Chinese New Year - at the library


February 13, 2002|By Heather Tepe | Heather Tepe,SPECIAL TO THE SUN

MEMBERS OF the Chinese Language School of Columbia brought in the Chinese New Year with a bang at the central branch of the Howard County Public Library on Saturday. The celebration began with the sounds of a ceremonial drum and a performance of the traditional Lion Dance.

Yesterday marked the year 4699 on the Chinese calendar, the year of the horse. In China, the New Year's celebration is also called the Spring Festival.

"A person born in this year will be very outgoing, active, faithful and energetic," said Emily Lee, executive director of extracurricular activities for the Columbia school.

The Chinese Language School of Columbia has been in operation for 30 years. The school uses the facilities at Howard High School on Sunday afternoons to teach Chinese language and culture to children in prekindergarten through grade 12.

"New Year's Day is a big family reunion day," Lee said. "We have traditional food like dumplings or sticky, sweet rice bowls. On New Year's Eve, parents give children red envelopes with money inside as a blessing. It's to help the children have better luck in the next year and to help them grow."

Lee said that it is also tradition to wear new clothes on New Year's Day. "We usually wear red. Red and gold are lucky colors in Chinese," she said.

Nearly 200 people watched demonstrations of kung fu, students using Chinese yo-yos and traditional Chinese dances. Sharif Talib, 32, and William Collins, 17, students with the Jow Ga Kung Fu Athletic Association in Columbia, performed the Lion Dance.

"Lions are brave and happy. They scare away the evil spirits," Lee explained.

River Hill High School student John Wu, 16, played the huquin, a Chinese violin. Pao-Yuan Lin entertained the crowd on the zheng, which is a Chinese zither that dates back 2,300 years.

Ann Hackeling attended the program with her husband, Geoff Baker, and their 2-year-old daughter, Hope, who was adopted from China.

Hackeling said the program was a wonderful opportunity to learn more about Chinese culture. "We want to make as many connections as possible with Hope's heritage," she said. "We're thankful that there is a Chinese community in the area that offers these programs. It helps us learn, too."

Waiting for the bus

Howard countians who rely on public transportation have a new tool to help them answer the question, "When is the bus going to arrive?" Last week, Howard Transit became the first bus system in the state to use the Automatic Vehicle Locator (AVL) system, which displays bus arrival times on lighted message boards at selected bus stops.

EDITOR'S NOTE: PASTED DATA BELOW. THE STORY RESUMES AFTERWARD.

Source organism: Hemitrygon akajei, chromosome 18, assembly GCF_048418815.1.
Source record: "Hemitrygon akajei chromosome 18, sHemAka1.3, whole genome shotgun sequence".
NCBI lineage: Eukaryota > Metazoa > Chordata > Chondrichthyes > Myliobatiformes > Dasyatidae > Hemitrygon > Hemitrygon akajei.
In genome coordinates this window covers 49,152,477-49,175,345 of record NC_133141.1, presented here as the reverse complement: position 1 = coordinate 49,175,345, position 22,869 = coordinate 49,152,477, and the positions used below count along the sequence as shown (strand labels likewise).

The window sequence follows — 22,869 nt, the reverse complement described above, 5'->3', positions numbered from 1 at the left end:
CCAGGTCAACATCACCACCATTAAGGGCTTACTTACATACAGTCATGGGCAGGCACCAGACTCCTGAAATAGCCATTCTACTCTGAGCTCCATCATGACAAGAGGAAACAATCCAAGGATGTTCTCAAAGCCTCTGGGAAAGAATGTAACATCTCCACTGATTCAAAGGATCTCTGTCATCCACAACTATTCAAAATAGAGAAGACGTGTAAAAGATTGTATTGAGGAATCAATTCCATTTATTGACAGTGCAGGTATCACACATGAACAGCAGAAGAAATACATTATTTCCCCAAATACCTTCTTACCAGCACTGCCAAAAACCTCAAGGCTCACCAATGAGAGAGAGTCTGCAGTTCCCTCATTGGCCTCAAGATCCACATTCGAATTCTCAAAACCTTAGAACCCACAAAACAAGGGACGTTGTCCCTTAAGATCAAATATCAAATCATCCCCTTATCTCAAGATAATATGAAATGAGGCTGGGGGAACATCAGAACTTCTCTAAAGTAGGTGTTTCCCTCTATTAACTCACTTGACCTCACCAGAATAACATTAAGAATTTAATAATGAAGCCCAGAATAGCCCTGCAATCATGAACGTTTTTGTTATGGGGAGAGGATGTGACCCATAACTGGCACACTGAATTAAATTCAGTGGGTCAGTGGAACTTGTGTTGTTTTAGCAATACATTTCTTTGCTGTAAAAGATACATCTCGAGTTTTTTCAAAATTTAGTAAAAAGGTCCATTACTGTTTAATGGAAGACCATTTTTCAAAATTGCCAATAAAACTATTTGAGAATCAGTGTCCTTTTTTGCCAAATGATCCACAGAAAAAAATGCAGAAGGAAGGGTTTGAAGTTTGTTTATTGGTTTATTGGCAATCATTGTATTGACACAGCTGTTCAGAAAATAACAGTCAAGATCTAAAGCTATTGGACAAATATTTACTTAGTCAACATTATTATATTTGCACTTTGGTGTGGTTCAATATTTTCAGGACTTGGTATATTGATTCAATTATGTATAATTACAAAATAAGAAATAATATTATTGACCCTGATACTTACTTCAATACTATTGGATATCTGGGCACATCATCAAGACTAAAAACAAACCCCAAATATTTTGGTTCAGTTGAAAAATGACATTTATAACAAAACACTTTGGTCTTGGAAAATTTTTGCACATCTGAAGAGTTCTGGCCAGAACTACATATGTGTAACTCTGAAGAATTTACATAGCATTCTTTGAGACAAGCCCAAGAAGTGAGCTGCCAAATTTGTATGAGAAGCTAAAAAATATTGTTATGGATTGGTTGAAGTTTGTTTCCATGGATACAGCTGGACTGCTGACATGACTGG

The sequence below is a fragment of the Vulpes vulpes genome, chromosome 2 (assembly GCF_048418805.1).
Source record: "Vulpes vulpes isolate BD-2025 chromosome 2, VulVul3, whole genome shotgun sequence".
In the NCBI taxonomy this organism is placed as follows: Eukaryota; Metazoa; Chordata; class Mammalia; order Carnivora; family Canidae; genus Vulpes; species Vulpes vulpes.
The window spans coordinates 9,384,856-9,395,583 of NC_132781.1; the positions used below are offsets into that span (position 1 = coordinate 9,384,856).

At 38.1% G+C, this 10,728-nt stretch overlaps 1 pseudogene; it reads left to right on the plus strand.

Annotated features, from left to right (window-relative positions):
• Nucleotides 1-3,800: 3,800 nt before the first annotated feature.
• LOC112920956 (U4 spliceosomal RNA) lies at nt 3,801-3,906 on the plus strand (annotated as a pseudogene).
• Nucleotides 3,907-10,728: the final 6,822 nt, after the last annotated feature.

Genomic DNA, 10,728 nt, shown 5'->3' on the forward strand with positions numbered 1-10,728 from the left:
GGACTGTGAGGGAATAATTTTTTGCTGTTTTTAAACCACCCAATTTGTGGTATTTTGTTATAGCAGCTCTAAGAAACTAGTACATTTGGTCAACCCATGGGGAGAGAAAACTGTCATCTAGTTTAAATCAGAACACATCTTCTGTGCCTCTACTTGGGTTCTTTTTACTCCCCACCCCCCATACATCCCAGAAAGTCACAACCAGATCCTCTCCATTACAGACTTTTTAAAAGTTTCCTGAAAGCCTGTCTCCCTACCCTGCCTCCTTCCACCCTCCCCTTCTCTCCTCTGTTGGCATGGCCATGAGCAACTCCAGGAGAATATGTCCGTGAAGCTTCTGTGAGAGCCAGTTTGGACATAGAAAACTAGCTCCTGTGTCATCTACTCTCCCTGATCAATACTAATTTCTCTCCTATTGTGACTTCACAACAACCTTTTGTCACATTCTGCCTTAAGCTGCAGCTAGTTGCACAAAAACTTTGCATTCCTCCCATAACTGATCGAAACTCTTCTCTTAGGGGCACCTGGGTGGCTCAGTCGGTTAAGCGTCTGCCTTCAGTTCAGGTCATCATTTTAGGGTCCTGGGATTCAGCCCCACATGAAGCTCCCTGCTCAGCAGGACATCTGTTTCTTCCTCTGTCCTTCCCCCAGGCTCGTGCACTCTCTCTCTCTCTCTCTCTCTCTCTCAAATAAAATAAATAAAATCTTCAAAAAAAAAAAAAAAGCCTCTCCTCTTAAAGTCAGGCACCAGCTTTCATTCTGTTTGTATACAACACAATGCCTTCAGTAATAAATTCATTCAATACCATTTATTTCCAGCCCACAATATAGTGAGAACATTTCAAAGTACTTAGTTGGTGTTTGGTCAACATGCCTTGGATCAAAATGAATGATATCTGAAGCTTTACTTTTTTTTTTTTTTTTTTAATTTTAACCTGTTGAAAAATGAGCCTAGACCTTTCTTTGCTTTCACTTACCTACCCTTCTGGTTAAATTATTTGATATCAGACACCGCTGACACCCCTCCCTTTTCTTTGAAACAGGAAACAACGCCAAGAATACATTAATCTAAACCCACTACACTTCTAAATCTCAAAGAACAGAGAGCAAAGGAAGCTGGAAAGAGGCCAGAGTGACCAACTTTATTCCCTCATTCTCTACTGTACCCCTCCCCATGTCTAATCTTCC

The system tracks buses using satellite-based global positioning systems. Buses are equipped with a receiver that transmits the exact location of a bus. That information is used to display arrival times on message boards. A hand-held device that decodes message board information through a voice synthesizer is available for visually impaired passengers.

County Executive James N. Robey activated the system Feb. 5 at Florence Bain Senior Center. "Our goal is to make the bus system easier to use," Robey said.

Message boards are in operation at the Gateway Building, George Howard Building, District Court bus shelter and Florence Bain Senior Center. By the end of the month, message boards will be added at stops on Harpers Farm Road and Cedar Lane, Twin Rivers and Trumpeter roads, Little Patuxent Parkway at Vantage Point Road and Little Patuxent Parkway at Running Brook Road. Plans call for additional message display boards at 52 sites.

Tina Cole of Wilde Lake, attended the ceremony at which the system was activated. "I think it's going to be wonderful," she said. "I take the bus all the time. This is one of those things that you never thought would happen. It really is a new millennium."

Historical party

Friends and relatives of Jasmine Canada-Tarpley celebrated her second birthday as well as Black History Month on Saturday at Slayton House in Wilde Lake village.

"I wanted to do it to commemorate Black History Month and for the families to get together and give them a sense of black pride and culture," said Tynia Canada-Tarpley, who was host of the event with her husband, Donald Tarpley.

Guests were invited to choose a black leader or inventor and discuss that individual's accomplishments at the party. Jasmine came as Queen Nefertiti while her brother Jabari, 7, dressed as Malcolm X. Jason Canada Malcolm, 15, recited the Rev. Martin Luther King Jr.'s "I Have a Dream" speech.

"Everyone had a fabulous time, including Jasmine," Canada-Tarpley said.

Free summer programs

During a ceremony at Supreme Sports Club on Saturday, 16 Columbia youths were awarded scholarships by the Columbia Association and Big Brothers/Big Sisters of Central Maryland to attend summer programs.

The Columbia Association donated half the cost of the programs. The other half was collected from Columbia residents during the "Give-A-Little" campaign held over the holidays.

The children, who range in age from 8 to 16, will attend summer camps run by the Columbia Association for activities such as cheerleading, nature study and sports.

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